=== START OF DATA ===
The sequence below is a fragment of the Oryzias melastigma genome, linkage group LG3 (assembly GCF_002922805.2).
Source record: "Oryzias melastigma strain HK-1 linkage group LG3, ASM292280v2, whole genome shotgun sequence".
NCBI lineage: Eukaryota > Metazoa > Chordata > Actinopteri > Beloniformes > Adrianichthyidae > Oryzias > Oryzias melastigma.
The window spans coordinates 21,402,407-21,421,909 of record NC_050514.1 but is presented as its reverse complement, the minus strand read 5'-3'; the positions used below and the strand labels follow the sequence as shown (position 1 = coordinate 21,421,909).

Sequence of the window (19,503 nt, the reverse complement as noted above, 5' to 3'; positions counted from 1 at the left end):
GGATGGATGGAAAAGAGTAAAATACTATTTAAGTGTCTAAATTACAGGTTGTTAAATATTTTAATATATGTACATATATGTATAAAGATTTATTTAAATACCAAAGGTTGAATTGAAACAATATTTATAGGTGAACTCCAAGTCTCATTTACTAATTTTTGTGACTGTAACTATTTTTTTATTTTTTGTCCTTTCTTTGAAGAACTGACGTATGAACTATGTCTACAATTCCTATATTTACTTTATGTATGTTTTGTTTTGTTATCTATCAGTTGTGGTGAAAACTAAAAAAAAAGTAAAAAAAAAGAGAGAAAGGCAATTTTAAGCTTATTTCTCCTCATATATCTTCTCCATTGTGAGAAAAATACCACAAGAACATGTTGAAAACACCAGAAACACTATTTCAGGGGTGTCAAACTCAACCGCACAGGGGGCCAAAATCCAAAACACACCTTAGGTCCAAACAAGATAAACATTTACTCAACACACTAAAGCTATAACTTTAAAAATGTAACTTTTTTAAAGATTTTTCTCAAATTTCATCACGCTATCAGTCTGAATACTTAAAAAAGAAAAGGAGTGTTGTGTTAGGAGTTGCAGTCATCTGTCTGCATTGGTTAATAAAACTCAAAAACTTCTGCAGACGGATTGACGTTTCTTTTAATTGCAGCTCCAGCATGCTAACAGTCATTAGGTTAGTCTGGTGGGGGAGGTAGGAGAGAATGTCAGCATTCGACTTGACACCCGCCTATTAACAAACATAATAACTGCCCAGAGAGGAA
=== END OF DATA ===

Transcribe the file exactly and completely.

The sequence below is a fragment of the Oryzias melastigma genome, linkage group LG3 (assembly GCF_002922805.2).
Source record: "Oryzias melastigma strain HK-1 linkage group LG3, ASM292280v2, whole genome shotgun sequence".
NCBI lineage: Eukaryota > Metazoa > Chordata > Actinopteri > Beloniformes > Adrianichthyidae > Oryzias > Oryzias melastigma.
The window spans coordinates 21,402,407-21,421,909 of record NC_050514.1 but is presented as its reverse complement, the minus strand read 5'-3'; the positions used below and the strand labels follow the sequence as shown (position 1 = coordinate 21,421,909).

Sequence of the window (19,503 nt, the reverse complement as noted above, 5' to 3'; positions counted from 1 at the left end):
GGATGGATGGAAAAGAGTAAAATACTATTTAAGTGTCTAAATTACAGGTTGTTAAATATTTTAATATATGTACATATATGTATAAAGATTTATTTAAATACCAAAGGTTGAATTGAAACAATATTTATAGGTGAACTCCAAGTCTCATTTACTAATTTTTGTGACTGTAACTATTTTTTTATTTTTTGTCCTTTCTTTGAAGAACTGACGTATGAACTATGTCTACAATTCCTATATTTACTTTATGTATGTTTTGTTTTGTTATCTATCAGTTGTGGTGAAAACTAAAAAAAAAGTAAAAAAAAAGAGAGAAAGGCAATTTTAAGCTTATTTCTCCTCATATATCTTCTCCATTGTGAGAAAAATACCACAAGAACATGTTGAAAACACCAGAAACACTATTTCAGGGGTGTCAAACTCAACCGCACAGGGGGCCAAAATCCAAAACACACCTTAGGTCCAAACAAGATAAACATTTACTCAACACACTAAAGCTATAACTTTAAAAATGTAACTTTTTTAAAGATTTTTCTCAAATTTCATCACGCTATCAGTCTGAATACTTAAAAAAGAAAAGGAGTGTTGTGTTAGGAGTTGCAGTCATCTGTCTGCATTGGTTAATAAAACTCAAAAACTTCTGCAGACGGATTGACGTTTCTTTTAATTGCAGCTCCAGCATGCTAACAGTCATTAGGTTAGTCTGGTGGGGGAGGTAGGAGAGAATGTCAGCATTCGACTTGACACCCGCCTATTAACAAACATAATAACTGCCCAGAGAGGAA